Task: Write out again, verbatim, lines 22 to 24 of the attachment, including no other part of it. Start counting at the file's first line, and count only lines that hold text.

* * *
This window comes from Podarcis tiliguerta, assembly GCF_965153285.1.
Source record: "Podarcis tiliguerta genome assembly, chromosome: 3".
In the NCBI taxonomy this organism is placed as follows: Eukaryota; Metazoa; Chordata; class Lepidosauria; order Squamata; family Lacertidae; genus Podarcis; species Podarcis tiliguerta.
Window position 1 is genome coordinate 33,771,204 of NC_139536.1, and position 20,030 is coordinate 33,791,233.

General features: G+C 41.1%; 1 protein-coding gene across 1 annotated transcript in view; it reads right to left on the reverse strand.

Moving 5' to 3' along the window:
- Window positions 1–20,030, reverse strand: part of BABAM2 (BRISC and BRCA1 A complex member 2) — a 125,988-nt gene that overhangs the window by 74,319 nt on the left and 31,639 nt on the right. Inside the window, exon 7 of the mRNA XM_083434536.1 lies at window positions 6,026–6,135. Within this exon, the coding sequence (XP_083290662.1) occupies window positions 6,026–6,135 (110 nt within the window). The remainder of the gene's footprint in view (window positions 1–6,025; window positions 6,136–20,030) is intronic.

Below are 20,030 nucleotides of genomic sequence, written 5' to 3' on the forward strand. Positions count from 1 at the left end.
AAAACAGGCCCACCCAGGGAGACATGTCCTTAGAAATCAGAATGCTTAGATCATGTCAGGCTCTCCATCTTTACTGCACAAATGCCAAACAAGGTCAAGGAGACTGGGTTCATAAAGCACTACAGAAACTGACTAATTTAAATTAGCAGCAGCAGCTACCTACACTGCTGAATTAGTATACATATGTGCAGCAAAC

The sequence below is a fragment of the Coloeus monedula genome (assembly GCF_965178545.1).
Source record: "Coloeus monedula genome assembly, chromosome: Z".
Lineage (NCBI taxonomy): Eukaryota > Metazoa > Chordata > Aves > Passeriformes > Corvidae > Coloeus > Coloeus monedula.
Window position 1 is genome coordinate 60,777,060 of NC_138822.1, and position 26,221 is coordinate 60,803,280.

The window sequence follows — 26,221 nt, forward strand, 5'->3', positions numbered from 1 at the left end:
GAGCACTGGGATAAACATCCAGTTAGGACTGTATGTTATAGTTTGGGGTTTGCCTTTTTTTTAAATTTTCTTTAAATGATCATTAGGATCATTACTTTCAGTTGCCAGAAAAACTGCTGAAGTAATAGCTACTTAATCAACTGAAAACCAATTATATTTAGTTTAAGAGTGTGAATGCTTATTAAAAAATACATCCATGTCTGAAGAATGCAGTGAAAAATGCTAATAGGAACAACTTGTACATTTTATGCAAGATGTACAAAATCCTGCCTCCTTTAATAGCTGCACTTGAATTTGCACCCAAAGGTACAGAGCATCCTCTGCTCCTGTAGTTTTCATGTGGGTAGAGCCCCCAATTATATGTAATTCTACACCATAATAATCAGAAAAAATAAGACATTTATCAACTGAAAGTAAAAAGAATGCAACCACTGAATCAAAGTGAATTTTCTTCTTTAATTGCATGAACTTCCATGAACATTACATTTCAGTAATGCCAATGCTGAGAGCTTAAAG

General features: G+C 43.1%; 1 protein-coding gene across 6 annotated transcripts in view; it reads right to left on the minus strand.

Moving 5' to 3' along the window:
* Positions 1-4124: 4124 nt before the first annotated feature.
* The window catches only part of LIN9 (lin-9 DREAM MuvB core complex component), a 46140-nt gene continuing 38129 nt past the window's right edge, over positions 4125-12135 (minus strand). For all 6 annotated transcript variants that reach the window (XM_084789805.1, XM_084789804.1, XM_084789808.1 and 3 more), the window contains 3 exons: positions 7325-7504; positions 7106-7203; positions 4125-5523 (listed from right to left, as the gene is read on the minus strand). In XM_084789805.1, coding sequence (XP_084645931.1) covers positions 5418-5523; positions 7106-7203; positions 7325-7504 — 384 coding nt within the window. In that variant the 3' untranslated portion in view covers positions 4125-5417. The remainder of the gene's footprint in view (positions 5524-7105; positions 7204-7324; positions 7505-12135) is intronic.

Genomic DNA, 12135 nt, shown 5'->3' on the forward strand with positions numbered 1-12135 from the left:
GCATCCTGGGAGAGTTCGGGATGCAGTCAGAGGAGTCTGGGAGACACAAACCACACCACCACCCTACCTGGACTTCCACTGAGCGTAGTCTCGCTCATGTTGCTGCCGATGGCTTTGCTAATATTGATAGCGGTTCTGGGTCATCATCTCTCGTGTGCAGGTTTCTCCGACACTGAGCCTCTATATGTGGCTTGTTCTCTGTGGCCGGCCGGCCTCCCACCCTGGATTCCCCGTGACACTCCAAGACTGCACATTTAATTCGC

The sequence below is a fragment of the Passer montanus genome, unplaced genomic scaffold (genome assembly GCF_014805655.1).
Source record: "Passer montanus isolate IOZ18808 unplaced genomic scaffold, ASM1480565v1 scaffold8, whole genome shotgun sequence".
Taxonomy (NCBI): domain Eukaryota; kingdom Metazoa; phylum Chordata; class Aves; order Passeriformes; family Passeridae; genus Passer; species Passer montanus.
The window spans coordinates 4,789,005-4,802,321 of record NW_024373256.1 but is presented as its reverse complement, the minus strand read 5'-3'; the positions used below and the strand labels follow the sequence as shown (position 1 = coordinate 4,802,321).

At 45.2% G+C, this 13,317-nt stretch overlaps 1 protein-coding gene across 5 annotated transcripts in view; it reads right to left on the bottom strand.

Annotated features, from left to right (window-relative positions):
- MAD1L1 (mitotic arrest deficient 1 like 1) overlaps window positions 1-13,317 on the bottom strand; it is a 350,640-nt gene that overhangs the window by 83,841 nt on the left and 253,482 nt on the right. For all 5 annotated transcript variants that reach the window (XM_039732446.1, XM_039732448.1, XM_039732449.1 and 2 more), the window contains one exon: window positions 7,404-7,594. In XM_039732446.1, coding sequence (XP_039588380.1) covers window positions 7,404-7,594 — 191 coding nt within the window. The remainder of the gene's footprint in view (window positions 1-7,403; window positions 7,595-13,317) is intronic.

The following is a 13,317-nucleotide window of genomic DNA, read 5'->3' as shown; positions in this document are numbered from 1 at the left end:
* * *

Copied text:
The sequence below is a fragment of the Passer montanus genome, unplaced genomic scaffold (genome assembly GCF_014805655.1).
Source record: "Passer montanus isolate IOZ18808 unplaced genomic scaffold, ASM1480565v1 scaffold8, whole genome shotgun sequence".
Taxonomy (NCBI): domain Eukaryota; kingdom Metazoa; phylum Chordata; class Aves; order Passeriformes; family Passeridae; genus Passer; species Passer montanus.